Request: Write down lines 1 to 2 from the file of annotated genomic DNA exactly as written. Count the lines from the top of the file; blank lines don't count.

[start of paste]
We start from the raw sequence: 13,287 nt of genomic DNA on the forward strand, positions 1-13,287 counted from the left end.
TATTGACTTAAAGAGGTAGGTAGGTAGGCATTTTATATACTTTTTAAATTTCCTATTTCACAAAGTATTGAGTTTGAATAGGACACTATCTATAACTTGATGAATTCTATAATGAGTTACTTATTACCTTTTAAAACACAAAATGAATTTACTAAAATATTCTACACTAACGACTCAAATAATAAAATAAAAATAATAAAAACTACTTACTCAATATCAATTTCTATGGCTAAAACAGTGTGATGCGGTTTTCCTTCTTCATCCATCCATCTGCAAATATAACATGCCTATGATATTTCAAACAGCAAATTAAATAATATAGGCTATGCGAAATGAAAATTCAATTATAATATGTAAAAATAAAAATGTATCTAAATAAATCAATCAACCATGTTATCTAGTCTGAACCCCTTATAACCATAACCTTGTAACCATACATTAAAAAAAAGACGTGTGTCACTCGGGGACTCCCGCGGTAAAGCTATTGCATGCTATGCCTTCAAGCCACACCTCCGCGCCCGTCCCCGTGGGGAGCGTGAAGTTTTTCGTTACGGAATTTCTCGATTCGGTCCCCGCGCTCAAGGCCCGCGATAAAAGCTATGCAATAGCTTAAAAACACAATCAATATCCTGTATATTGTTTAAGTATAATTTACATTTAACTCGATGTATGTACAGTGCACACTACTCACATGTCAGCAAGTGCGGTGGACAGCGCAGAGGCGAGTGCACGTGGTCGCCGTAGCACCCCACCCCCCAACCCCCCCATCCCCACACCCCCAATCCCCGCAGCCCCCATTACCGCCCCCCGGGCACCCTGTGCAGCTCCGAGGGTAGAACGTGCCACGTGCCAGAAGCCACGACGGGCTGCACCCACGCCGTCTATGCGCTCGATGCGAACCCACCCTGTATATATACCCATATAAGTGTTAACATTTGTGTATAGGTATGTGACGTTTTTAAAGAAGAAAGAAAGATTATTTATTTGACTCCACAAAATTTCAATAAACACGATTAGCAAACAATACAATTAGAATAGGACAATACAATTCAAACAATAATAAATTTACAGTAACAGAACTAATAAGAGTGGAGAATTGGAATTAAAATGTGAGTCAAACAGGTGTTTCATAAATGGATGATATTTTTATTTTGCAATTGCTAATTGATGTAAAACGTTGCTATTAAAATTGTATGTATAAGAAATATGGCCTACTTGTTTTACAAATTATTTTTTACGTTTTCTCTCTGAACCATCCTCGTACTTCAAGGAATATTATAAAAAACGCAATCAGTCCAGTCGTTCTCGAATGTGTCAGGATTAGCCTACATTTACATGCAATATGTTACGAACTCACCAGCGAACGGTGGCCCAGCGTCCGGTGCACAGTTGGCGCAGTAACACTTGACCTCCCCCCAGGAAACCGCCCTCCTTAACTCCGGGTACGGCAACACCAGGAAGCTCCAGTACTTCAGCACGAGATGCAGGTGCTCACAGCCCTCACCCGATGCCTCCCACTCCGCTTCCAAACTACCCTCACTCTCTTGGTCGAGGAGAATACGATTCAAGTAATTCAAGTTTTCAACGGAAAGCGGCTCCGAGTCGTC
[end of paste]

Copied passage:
We start from the raw sequence: 13,287 nt of genomic DNA on the forward strand, positions 1-13,287 counted from the left end.
TATTGACTTAAAGAGGTAGGTAGGTAGGCATTTTATATACTTTTTAAATTTCCTATTTCACAAAGTATTGAGTTTGAATAGGACACTATCTATAACTTGATGAATTCTATAATGAGTTACTTATTACCTTTTAAAACACAAAATGAATTTACTAAAATATTCTACACTAACGACTCAAATAATAAAATAAAAATAATAAAAACTACTTACTCAATATCAATTTCTATGGCTAAAACAGTGTGATGCGGTTTTCCTTCTTCATCCATCCATCTGCAAATATAACATGCCTATGATATTTCAAACAGCAAATTAAATAATATAGGCTATGCGAAATGAAAATTCAATTATAATATGTAAAAATAAAAATGTATCTAAATAAATCAATCAACCATGTTATCTAGTCTGAACCCCTTATAACCATAACCTTGTAACCATACATTAAAAAAAAGACGTGTGTCACTCGGGGACTCCCGCGGTAAAGCTATTGCATGCTATGCCTTCAAGCCACACCTCCGCGCCCGTCCCCGTGGGGAGCGTGAAGTTTTTCGTTACGGAATTTCTCGATTCGGTCCCCGCGCTCAAGGCCCGCGATAAAAGCTATGCAATAGCTTAAAAACACAATCAATATCCTGTATATTGTTTAAGTATAATTTACATTTAACTCGATGTATGTACAGTGCACACTACTCACATGTCAGCAAGTGCGGTGGACAGCGCAGAGGCGAGTGCACGTGGTCGCCGTAGCACCCCACCCCCCAACCCCCCCATCCCCACACCCCCAATCCCCGCAGCCCCCATTACCGCCCCCCGGGCACCCTGTGCAGCTCCGAGGGTAGAACGTGCCACGTGCCAGAAGCCACGACGGGCTGCACCCACGCCGTCTATGCGCTCGATGCGAACCCACCCTGTATATATACCCATATAAGTGTTAACATTTGTGTATAGGTATGTGACGTTTTTAAAGAAGAAAGAAAGATTATTTATTTGACTCCACAAAATTTCAATAAACACGATTAGCAAACAATACAATTAGAATAGGACAATACAATTCAAACAATAATAAATTTACAGTAACAGAACTAATAAGAGTGGAGAATTGGAATTAAAATGTGAGTCAAACAGGTGTTTCATAAATGGATGATATTTTTATTTTGCAATTGCTAATTGATGTAAAACGTTGCTATTAAAATTGTATGTATAAGAAATATGGCCTACTTGTTTTACAAATTATTTTTTACGTTTTCTCTCTGAACCATCCTCGTACTTCAAGGAATATTATAAAAAACGCAATCAGTCCAGTCGTTCTCGAATGTGTCAGGATTAGCCTACATTTACATGCAATATGTTACGAACTCACCAGCGAACGGTGGCCCAGCGTCCGGTGCACAGTTGGCGCAGTAACACTTGACCTCCCCCCAGGAAACCGCCCTCCTTAACTCCGGGTACGGCAACACCAGGAAGCTCCAGTACTTCAGCACGAGATGCAGGTGCTCACAGCCCTCACCCGATGCCTCCCACTCCGCTTCCAAACTACCCTCACTCTCTTGGTCGAGGAGAATACGATTCAAGTAATTCAAGTTTTCAACGGAAAGCGGCTCCGAGTCGTC